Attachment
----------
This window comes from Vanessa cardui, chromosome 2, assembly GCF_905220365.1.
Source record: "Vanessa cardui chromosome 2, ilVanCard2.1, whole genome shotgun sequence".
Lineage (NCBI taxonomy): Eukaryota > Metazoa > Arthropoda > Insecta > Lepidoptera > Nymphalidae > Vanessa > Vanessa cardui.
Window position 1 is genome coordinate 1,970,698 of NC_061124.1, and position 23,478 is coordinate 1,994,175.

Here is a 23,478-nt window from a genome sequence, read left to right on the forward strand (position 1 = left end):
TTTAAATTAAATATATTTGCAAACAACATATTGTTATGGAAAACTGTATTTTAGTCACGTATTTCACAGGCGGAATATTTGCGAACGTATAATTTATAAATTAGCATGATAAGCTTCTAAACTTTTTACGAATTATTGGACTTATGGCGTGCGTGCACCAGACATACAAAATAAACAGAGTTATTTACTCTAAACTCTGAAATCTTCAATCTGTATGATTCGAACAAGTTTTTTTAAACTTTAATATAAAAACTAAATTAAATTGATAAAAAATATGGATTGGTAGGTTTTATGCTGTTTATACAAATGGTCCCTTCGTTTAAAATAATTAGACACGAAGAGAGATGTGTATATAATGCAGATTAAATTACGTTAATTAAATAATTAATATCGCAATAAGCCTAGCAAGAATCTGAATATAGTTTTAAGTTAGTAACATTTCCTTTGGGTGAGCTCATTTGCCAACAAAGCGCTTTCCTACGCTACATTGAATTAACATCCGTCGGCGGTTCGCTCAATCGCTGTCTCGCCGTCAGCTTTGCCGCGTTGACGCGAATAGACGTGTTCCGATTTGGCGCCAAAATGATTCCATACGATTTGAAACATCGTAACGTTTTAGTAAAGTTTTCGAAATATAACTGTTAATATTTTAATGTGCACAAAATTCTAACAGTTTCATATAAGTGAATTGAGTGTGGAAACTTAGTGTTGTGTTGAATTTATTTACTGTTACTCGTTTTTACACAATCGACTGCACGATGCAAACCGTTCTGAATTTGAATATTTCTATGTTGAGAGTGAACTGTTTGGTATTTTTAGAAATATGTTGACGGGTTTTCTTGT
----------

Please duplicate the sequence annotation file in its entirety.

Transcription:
This window comes from Vanessa cardui, chromosome 2, assembly GCF_905220365.1.
Source record: "Vanessa cardui chromosome 2, ilVanCard2.1, whole genome shotgun sequence".
Lineage (NCBI taxonomy): Eukaryota > Metazoa > Arthropoda > Insecta > Lepidoptera > Nymphalidae > Vanessa > Vanessa cardui.
Window position 1 is genome coordinate 1,970,698 of NC_061124.1, and position 23,478 is coordinate 1,994,175.

Here is a 23,478-nt window from a genome sequence, read left to right on the forward strand (position 1 = left end):
TTTAAATTAAATATATTTGCAAACAACATATTGTTATGGAAAACTGTATTTTAGTCACGTATTTCACAGGCGGAATATTTGCGAACGTATAATTTATAAATTAGCATGATAAGCTTCTAAACTTTTTACGAATTATTGGACTTATGGCGTGCGTGCACCAGACATACAAAATAAACAGAGTTATTTACTCTAAACTCTGAAATCTTCAATCTGTATGATTCGAACAAGTTTTTTTAAACTTTAATATAAAAACTAAATTAAATTGATAAAAAATATGGATTGGTAGGTTTTATGCTGTTTATACAAATGGTCCCTTCGTTTAAAATAATTAGACACGAAGAGAGATGTGTATATAATGCAGATTAAATTACGTTAATTAAATAATTAATATCGCAATAAGCCTAGCAAGAATCTGAATATAGTTTTAAGTTAGTAACATTTCCTTTGGGTGAGCTCATTTGCCAACAAAGCGCTTTCCTACGCTACATTGAATTAACATCCGTCGGCGGTTCGCTCAATCGCTGTCTCGCCGTCAGCTTTGCCGCGTTGACGCGAATAGACGTGTTCCGATTTGGCGCCAAAATGATTCCATACGATTTGAAACATCGTAACGTTTTAGTAAAGTTTTCGAAATATAACTGTTAATATTTTAATGTGCACAAAATTCTAACAGTTTCATATAAGTGAATTGAGTGTGGAAACTTAGTGTTGTGTTGAATTTATTTACTGTTACTCGTTTTTACACAATCGACTGCACGATGCAAACCGTTCTGAATTTGAATATTTCTATGTTGAGAGTGAACTGTTTGGTATTTTTAGAAATATGTTGACGGGTTTTCTTGT